The European Union called for Arctic oil, coal and gas to remain in the ground, as it announced its aspiration to play a bigger role in the world’s northernmost region.
The EU, which has three member states with arctic territory, said there was a “geopolitical necessity” for it to be involved in the region, as global warming opens up competition for resources and the prospect of new sea lanes.
In a policy document released on Wednesday, the European Commission pledged to aim for “a multilateral legal obligation to no longer allow the development of hydrocarbon reserves in the Arctic or contiguous regions,” which would include a pact not to buy fuel. fossils that are developed. .
Earlier this year, US President Joe Biden suspended oil drilling licenses in the Arctic National Wildlife Refuge, overturning a decision made by his predecessor Donald Trump. The Canadian government also issued a five-year moratorium on oil and gas drilling in the Arctic Ocean in 2016.
But the other great Arctic state, Russia, is highly unlikely to join a moratorium anytime soon. For Russia, the natural resources of the Arctic are worth 10% of its economic output, and the Kremlin is considering new sea routes. Last year, Rosneft began drilling two wells in the Kara Sea in the Russian Arctic after a previous project was suspended due to Western sanctions concerns.
The EU is a net importer of arctic oil and gas and estimates that it is responsible for 36% of arctic black carbon deposition, which accelerates global warming by darkening icebergs and lands that otherwise would reflect the sun’s rays.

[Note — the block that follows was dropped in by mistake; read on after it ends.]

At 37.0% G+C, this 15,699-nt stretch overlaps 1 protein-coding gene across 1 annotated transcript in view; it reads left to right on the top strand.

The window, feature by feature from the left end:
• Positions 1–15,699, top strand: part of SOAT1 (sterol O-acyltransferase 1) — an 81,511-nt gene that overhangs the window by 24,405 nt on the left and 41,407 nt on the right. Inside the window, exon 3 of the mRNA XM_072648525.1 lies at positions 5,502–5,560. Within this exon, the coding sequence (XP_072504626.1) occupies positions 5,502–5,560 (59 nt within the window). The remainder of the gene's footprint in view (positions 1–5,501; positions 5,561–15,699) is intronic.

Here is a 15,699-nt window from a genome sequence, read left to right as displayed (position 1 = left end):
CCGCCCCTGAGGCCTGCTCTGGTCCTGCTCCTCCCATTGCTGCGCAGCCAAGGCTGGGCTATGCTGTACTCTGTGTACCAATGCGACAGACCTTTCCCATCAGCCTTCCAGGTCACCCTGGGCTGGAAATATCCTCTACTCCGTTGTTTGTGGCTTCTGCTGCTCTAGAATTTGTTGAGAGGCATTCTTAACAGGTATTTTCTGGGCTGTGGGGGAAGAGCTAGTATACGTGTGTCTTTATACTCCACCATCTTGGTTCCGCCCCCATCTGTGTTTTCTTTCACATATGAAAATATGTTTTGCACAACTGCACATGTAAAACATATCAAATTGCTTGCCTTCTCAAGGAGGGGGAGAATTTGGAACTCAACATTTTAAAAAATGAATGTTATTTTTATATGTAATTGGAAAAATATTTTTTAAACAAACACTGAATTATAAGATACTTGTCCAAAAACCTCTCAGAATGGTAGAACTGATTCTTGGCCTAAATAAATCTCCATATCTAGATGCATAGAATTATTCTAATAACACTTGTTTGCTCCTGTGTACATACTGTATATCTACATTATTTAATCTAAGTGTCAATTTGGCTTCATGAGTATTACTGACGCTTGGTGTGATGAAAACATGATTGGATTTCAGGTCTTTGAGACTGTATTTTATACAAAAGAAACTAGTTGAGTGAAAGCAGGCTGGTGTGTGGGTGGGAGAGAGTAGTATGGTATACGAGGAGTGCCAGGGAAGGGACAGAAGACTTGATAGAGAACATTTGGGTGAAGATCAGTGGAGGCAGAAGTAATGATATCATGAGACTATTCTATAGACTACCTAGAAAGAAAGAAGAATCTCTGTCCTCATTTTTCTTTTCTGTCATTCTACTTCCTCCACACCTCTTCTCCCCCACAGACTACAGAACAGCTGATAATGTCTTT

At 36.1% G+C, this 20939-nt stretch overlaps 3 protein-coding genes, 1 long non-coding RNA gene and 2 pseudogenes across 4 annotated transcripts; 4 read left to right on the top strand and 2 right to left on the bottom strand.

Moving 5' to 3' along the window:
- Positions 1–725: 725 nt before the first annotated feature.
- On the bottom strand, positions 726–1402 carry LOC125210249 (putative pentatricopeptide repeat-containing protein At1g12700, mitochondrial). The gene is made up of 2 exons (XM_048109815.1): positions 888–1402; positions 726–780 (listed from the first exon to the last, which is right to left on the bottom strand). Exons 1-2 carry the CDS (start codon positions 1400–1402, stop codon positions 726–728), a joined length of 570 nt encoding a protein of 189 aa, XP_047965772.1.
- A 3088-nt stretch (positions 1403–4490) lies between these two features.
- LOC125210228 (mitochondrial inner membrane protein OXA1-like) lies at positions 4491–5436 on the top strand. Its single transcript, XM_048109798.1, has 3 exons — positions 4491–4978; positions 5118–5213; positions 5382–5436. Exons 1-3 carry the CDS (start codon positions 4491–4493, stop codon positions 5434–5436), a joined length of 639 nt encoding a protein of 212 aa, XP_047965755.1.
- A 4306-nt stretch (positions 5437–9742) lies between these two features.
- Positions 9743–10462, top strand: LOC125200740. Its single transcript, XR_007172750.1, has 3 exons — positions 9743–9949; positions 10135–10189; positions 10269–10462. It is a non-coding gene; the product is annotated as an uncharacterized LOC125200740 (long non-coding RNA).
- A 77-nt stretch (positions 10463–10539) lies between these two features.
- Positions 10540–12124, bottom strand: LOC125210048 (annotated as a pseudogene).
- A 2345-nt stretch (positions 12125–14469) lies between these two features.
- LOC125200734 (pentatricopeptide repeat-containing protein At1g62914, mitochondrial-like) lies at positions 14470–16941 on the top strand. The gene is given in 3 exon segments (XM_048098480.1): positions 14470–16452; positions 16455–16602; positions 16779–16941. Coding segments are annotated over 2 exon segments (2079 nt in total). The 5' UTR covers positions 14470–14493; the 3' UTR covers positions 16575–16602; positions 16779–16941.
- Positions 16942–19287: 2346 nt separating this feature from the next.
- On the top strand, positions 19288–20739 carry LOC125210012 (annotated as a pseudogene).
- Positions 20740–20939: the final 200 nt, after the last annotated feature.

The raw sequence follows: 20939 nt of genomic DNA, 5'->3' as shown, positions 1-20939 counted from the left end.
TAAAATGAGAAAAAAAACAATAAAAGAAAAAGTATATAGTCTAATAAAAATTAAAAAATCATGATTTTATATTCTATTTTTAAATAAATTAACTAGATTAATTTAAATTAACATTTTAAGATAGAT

EU Environment Commissioner Virginijus Sinkevičius said: “The Arctic region is warming three times faster than the rest of the planet. Melting ice and thawing permafrost in the Arctic are further accelerating climate change and having enormous ripple effects. Sinkevičius promised a strong link between EU engagement in the Arctic and climate policy.
The document was written by Sinkevičius and EU foreign policy chief Josep Borrell. It also reflects a concern not to allow other powers, like Russia and China, to dominate the region. “The increased interest in Arctic resources and transport routes could turn the region into an arena of local and geopolitical competition and possible tensions, possibly threatening EU interests,” the document said.
Five of the eight members of the Arctic Council are either EU Member States (Sweden, Finland, Denmark) or closely associated with the EU (Norway and Iceland). Denmark’s Arctic territory, Greenland, chose to leave the European Economic Community in 1985, although it remains an autonomous part of Denmark. The EU now wants to establish an office in Nuuk, the capital of Greenland.
Canada, Russia and the United States are the three other members of the Arctic Council, an intergovernmental body designed to promote cooperation in the region.